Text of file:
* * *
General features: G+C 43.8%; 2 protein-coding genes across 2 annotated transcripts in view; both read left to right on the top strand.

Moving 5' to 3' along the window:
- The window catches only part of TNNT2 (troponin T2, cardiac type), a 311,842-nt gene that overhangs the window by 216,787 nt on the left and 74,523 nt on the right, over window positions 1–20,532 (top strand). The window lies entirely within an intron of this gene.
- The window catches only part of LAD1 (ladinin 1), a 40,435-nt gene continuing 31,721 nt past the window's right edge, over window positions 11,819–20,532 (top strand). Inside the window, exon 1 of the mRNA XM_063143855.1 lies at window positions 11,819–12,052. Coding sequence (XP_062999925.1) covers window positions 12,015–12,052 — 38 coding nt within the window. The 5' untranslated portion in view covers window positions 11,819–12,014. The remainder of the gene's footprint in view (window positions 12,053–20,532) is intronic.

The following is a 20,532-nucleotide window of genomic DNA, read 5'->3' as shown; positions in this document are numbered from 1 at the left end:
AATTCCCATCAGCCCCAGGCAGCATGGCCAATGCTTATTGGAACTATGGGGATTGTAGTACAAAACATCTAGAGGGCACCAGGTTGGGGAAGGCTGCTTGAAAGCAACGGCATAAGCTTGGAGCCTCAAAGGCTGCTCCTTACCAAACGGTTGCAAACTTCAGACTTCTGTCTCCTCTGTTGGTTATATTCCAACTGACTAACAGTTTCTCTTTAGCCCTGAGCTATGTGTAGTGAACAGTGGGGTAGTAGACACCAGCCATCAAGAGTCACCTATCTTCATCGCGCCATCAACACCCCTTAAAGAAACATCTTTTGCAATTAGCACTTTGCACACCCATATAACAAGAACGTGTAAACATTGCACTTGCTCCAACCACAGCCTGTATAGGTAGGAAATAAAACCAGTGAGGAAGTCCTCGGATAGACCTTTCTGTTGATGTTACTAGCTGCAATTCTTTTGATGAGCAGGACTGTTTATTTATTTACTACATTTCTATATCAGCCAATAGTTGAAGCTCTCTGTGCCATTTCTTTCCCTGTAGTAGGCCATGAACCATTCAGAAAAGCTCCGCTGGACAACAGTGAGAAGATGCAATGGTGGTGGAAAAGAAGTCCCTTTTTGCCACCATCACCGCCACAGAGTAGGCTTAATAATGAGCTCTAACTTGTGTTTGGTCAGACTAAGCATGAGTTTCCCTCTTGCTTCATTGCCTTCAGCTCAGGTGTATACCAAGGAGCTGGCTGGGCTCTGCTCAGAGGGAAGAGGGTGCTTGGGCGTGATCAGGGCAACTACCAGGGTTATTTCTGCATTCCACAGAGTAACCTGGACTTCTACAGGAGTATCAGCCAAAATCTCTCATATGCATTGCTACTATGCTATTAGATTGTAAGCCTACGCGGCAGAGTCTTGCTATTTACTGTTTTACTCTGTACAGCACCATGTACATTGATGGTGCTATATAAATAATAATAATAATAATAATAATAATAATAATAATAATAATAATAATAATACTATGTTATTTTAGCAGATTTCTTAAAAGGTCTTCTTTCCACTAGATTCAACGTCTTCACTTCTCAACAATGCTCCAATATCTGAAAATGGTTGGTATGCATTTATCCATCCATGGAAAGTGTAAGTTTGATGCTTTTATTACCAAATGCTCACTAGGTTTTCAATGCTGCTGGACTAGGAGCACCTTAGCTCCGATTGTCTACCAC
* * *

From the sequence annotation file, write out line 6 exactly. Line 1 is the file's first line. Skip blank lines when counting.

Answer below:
AATTCCCATCAGCCCCAGGCAGCATGGCCAATGCTTATTGGAACTATGGGGATTGTAGTACAAAACATCTAGAGGGCACCAGGTTGGGGAAGGCTGCTTGAAAGCAACGGCATAAGCTTGGAGCCTCAAAGGCTGCTCCTTACCAAACGGTTGCAAACTTCAGACTTCTGTCTCCTCTGTTGGTTATATTCCAACTGACTAACAGTTTCTCTTTAGCCCTGAGCTATGTGTAGTGAACAGTGGGGTAGTAGACACCAGCCATCAAGAGTCACCTATCTTCATCGCGCCATCAACACCCCTTAAAGAAACATCTTTTGCAATTAGCACTTTGCACACCCATATAACAAGAACGTGTAAACATTGCACTTGCTCCAACCACAGCCTGTATAGGTAGGAAATAAAACCAGTGAGGAAGTCCTCGGATAGACCTTTCTGTTGATGTTACTAGCTGCAATTCTTTTGATGAGCAGGACTGTTTATTTATTTACTACATTTCTATATCAGCCAATAGTTGAAGCTCTCTGTGCCATTTCTTTCCCTGTAGTAGGCCATGAACCATTCAGAAAAGCTCCGCTGGACAACAGTGAGAAGATGCAATGGTGGTGGAAAAGAAGTCCCTTTTTGCCACCATCACCGCCACAGAGTAGGCTTAATAATGAGCTCTAACTTGTGTTTGGTCAGACTAAGCATGAGTTTCCCTCTTGCTTCATTGCCTTCAGCTCAGGTGTATACCAAGGAGCTGGCTGGGCTCTGCTCAGAGGGAAGAGGGTGCTTGGGCGTGATCAGGGCAACTACCAGGGTTATTTCTGCATTCCACAGAGTAACCTGGACTTCTACAGGAGTATCAGCCAAAATCTCTCATATGCATTGCTACTATGCTATTAGATTGTAAGCCTACGCGGCAGAGTCTTGCTATTTACTGTTTTACTCTGTACAGCACCATGTACATTGATGGTGCTATATAAATAATAATAATAATAATAATAATAATAATAATAATAATAATAATAATAATACTATGTTATTTTAGCAGATTTCTTAAAAGGTCTTCTTTCCACTAGATTCAACGTCTTCACTTCTCAACAATGCTCCAATATCTGAAAATGGTTGGTATGCATTTATCCATCCATGGAAAGTGTAAGTTTGATGCTTTTATTACCAAATGCTCACTAGGTTTTCAATGCTGCTGGACTAGGAGCACCTTAGCTCCGATTGTCTACCAC